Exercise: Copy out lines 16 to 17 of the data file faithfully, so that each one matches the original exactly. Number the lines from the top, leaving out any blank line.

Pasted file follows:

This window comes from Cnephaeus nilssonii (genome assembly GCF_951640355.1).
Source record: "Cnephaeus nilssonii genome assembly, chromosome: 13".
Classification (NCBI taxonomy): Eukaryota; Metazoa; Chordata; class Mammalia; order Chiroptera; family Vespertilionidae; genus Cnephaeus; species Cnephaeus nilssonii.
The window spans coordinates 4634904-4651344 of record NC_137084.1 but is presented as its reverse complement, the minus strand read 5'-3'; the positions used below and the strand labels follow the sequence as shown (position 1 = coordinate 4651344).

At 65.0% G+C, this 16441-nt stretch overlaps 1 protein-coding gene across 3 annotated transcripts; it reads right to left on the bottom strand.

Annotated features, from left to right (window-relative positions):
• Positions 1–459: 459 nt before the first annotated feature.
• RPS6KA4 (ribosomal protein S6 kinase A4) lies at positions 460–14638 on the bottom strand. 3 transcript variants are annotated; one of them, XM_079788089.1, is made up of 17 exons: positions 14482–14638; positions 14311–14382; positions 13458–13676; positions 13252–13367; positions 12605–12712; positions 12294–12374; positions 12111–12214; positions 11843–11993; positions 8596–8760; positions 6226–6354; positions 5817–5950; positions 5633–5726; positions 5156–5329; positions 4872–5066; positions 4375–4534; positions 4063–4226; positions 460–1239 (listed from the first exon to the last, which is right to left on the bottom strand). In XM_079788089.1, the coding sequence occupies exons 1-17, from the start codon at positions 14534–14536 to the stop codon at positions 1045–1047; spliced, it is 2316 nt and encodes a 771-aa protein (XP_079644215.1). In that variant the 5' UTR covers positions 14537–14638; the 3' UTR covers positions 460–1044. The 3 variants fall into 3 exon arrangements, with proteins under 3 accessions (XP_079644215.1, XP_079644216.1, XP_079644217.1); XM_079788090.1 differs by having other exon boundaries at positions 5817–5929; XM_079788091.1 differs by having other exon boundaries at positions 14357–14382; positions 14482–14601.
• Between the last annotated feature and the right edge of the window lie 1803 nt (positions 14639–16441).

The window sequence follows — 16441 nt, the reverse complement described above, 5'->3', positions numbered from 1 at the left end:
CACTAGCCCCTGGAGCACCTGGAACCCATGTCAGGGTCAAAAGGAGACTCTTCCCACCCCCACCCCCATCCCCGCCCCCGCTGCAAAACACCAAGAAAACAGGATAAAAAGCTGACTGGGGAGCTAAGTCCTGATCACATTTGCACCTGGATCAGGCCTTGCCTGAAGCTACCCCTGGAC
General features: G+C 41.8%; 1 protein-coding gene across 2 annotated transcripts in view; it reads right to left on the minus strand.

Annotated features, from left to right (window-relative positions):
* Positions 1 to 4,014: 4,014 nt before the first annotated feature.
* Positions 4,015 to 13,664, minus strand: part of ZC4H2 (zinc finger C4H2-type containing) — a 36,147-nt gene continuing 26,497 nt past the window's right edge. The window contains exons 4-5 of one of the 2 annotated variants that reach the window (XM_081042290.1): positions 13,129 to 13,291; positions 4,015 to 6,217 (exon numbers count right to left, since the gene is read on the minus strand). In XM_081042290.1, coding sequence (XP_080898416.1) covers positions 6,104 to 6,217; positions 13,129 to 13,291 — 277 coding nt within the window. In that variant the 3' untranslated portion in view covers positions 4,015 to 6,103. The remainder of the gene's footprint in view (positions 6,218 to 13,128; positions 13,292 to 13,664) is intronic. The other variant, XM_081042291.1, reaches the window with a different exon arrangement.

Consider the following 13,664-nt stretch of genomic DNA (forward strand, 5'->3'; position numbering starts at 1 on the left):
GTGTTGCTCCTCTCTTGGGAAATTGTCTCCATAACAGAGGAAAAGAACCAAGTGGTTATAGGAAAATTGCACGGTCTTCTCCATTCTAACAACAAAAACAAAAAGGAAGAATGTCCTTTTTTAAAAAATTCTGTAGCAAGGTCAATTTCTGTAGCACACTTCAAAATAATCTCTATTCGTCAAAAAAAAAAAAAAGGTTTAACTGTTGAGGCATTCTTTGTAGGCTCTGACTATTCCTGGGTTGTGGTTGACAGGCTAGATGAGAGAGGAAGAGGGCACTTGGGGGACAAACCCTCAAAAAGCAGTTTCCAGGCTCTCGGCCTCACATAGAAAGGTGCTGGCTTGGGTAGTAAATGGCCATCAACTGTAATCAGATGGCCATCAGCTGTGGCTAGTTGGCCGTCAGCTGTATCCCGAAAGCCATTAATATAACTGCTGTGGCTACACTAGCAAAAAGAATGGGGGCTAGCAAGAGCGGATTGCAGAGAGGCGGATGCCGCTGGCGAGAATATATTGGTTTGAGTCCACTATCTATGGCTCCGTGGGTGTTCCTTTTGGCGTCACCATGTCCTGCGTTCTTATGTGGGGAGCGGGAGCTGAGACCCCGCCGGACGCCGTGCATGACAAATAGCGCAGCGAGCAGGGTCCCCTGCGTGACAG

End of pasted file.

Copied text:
Consider the following 13,664-nt stretch of genomic DNA (forward strand, 5'->3'; position numbering starts at 1 on the left):
GTGTTGCTCCTCTCTTGGGAAATTGTCTCCATAACAGAGGAAAAGAACCAAGTGGTTATAGGAAAATTGCACGGTCTTCTCCATTCTAACAACAAAAACAAAAAGGAAGAATGTCCTTTTTTAAAAAATTCTGTAGCAAGGTCAATTTCTGTAGCACACTTCAAAATAATCTCTATTCGTCAAAAAAAAAAAAAAGGTTTAACTGTTGAGGCATTCTTTGTAGGCTCTGACTATTCCTGGGTTGTGGTTGACAGGCTAGATGAGAGAGGAAGAGGGCACTTGGGGGACAAACCCTCAAAAAGCAGTTTCCAGGCTCTCGGCCTCACATAGAAAGGTGCTGGCTTGGGTAGTAAATGGCCATCAACTGTAATCAGATGGCCATCAGCTGTGGCTAGTTGGCCGTCAGCTGTATCCCGAAAGCCATTAATATAACTGCTGTGGCTACACTAGCAAAAAGAATGGGGGCTAGCAAGAGCGGATTGCAGAGAGGCGGATGCCGCTGGCGAGAATATATTGGTTTGAGTCCACTATCTATGGCTCCGTGGGTGTTCCTTTTGGCGTCACCATGTCCTGCGTTCTTATGTGGGGAGCGGGAGCTGAGACCCCGCCGGACGCCGTGCATGACAAATAGCGCAGCGAGCAGGGTCCCCTGCGTGACAG